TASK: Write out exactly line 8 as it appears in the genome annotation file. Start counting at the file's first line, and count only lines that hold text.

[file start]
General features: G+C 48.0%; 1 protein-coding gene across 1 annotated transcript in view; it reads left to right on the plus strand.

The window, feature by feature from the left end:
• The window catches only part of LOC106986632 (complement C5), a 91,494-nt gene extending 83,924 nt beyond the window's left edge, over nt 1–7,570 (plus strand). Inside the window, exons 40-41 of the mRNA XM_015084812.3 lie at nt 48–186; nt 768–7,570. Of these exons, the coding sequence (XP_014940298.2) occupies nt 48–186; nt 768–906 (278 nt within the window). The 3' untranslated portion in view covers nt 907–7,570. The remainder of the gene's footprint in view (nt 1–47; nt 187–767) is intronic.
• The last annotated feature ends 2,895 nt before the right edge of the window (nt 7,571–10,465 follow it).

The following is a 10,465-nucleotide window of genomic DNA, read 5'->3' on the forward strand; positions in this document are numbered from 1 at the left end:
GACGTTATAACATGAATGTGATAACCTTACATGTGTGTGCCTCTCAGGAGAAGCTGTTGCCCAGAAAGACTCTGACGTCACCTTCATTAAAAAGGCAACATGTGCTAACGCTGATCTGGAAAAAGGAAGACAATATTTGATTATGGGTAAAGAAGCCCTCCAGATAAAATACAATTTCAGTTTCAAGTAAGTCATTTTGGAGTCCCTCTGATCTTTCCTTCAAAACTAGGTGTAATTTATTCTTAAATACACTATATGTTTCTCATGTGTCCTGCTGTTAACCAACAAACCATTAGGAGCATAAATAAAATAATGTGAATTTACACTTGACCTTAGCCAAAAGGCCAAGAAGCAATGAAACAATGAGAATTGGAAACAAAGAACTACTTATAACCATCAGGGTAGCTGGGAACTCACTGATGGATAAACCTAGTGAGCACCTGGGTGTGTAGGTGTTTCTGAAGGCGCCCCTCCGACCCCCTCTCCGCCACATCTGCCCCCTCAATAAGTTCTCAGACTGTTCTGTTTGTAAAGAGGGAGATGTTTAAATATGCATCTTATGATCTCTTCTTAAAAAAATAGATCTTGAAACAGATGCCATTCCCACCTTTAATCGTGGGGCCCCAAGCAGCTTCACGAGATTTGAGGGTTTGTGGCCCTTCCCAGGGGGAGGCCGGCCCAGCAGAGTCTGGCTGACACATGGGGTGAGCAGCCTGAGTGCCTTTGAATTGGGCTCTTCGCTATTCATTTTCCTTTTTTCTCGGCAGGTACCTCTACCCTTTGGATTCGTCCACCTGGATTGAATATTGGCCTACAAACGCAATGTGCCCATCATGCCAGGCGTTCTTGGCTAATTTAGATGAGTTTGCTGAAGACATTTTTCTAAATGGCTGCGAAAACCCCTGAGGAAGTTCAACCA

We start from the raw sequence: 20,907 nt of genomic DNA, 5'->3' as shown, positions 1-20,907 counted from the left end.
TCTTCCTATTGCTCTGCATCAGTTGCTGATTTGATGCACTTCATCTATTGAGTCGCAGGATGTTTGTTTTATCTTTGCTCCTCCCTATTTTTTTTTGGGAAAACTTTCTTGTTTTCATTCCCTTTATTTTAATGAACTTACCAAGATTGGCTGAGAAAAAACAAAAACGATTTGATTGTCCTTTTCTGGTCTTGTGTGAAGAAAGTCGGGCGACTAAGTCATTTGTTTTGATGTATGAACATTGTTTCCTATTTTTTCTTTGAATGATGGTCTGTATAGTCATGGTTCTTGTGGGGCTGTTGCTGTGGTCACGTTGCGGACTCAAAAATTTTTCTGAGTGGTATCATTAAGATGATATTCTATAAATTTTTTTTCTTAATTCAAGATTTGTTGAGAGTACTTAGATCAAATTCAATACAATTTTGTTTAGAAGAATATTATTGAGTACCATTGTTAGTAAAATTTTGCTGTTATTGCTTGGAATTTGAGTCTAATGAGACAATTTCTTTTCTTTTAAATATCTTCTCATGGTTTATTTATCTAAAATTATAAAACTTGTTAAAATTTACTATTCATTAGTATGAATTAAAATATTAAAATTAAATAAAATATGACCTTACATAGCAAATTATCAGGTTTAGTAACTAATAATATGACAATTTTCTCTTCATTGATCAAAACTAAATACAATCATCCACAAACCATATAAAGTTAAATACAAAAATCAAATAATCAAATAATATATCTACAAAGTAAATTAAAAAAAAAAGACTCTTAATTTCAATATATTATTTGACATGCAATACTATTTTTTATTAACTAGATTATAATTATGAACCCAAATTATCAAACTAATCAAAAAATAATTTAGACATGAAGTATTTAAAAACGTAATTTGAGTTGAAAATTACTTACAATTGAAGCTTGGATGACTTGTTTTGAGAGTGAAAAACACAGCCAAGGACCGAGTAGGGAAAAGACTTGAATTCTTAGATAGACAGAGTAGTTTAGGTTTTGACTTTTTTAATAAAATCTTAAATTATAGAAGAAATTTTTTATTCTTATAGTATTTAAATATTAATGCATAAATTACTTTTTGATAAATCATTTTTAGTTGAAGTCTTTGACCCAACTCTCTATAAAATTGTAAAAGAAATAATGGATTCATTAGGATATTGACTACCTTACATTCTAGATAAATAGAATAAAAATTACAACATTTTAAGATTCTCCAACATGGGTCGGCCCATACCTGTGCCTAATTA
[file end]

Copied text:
TCTTCCTATTGCTCTGCATCAGTTGCTGATTTGATGCACTTCATCTATTGAGTCGCAGGATGTTTGTTTTATCTTTGCTCCTCCCTATTTTTTTTTGGGAAAACTTTCTTGTTTTCATTCCCTTTATTTTAATGAACTTACCAAGATTGGCTGAGAAAAAACAAAAACGATTTGATTGTCCTTTTCTGGTCTTGTGTGAAGAAAGTCGGGCGACTAAGTCATTTGTTTTGATGTATGAACATTGTTTCCTATTTTTTCTTTGAATGATGGTCTGTATAGTCATGGTTCTTGTGGGGCTGTTGCTGTGGTCACGTTGCGGACTCAAAAATTTTTCTGAGTGGTATCATTAAGATGATATTCTATAAATTTTTTTTCTTAATTCAAGATTTGTTGAGAGTACTTAGATCAAATTCAATACAATTTTGTTTAGAAGAATATTATTGAGTACCATTGTTAGTAAAATTTTGCTGTTATTGCTTGGAATTTGAGTCTAATGAGACAATTTCTTTTCTTTTAAATATCTTCTCATGGTTTATTTATCTAAAATTATAAAACTTGTTAAAATTTACTATTCATTAGTATGAATTAAAATATTAAAATTAAATAAAATATGACCTTACATAGCAAATTATCAGGTTTAGTAACTAATAATATGACAATTTTCTCTTCATTGATCAAAACTAAATACAATCATCCACAAACCATATAAAGTTAAATACAAAAATCAAATAATCAAATAATATATCTACAAAGTAAATTAAAAAAAAAAGACTCTTAATTTCAATATATTATTTGACATGCAATACTATTTTTTATTAACTAGATTATAATTATGAACCCAAATTATCAAACTAATCAAAAAATAATTTAGACATGAAGTATTTAAAAACGTAATTTGAGTTGAAAATTACTTACAATTGAAGCTTGGATGACTTGTTTTGAGAGTGAAAAACACAGCCAAGGACCGAGTAGGGAAAAGACTTGAATTCTTAGATAGACAGAGTAGTTTAGGTTTTGACTTTTTTAATAAAATCTTAAATTATAGAAGAAATTTTTTATTCTTATAGTATTTAAATATTAATGCATAAATTACTTTTTGATAAATCATTTTTAGTTGAAGTCTTTGACCCAACTCTCTATAAAATTGTAAAAGAAATAATGGATTCATTAGGATATTGACTACCTTACATTCTAGATAAATAGAATAAAAATTACAACATTTTAAGATTCTCCAACATGGGTCGGCCCATACCTGTGCCTAATTA